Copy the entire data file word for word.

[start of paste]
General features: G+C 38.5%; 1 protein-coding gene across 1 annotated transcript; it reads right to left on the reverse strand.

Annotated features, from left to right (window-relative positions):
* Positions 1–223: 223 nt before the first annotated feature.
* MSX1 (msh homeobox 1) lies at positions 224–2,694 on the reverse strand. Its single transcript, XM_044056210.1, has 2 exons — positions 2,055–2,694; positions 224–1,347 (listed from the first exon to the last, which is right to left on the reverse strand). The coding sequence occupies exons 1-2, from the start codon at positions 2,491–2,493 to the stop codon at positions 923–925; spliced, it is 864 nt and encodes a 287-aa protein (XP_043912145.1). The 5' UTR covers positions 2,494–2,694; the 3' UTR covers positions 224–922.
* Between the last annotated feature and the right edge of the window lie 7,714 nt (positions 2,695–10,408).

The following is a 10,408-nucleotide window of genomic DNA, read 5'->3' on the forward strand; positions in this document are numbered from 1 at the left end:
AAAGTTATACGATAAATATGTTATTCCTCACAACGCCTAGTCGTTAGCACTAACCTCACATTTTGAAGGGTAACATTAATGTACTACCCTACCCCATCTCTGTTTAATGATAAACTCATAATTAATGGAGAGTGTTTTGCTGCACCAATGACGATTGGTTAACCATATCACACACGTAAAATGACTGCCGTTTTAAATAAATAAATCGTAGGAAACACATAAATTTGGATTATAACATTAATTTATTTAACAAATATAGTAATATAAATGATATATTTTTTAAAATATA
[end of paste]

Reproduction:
General features: G+C 38.5%; 1 protein-coding gene across 1 annotated transcript; it reads right to left on the reverse strand.

Annotated features, from left to right (window-relative positions):
* Positions 1–223: 223 nt before the first annotated feature.
* MSX1 (msh homeobox 1) lies at positions 224–2,694 on the reverse strand. Its single transcript, XM_044056210.1, has 2 exons — positions 2,055–2,694; positions 224–1,347 (listed from the first exon to the last, which is right to left on the reverse strand). The coding sequence occupies exons 1-2, from the start codon at positions 2,491–2,493 to the stop codon at positions 923–925; spliced, it is 864 nt and encodes a 287-aa protein (XP_043912145.1). The 5' UTR covers positions 2,494–2,694; the 3' UTR covers positions 224–922.
* Between the last annotated feature and the right edge of the window lie 7,714 nt (positions 2,695–10,408).

The following is a 10,408-nucleotide window of genomic DNA, read 5'->3' on the forward strand; positions in this document are numbered from 1 at the left end:
AAAGTTATACGATAAATATGTTATTCCTCACAACGCCTAGTCGTTAGCACTAACCTCACATTTTGAAGGGTAACATTAATGTACTACCCTACCCCATCTCTGTTTAATGATAAACTCATAATTAATGGAGAGTGTTTTGCTGCACCAATGACGATTGGTTAACCATATCACACACGTAAAATGACTGCCGTTTTAAATAAATAAATCGTAGGAAACACATAAATTTGGATTATAACATTAATTTATTTAACAAATATAGTAATATAAATGATATATTTTTTAAAATATA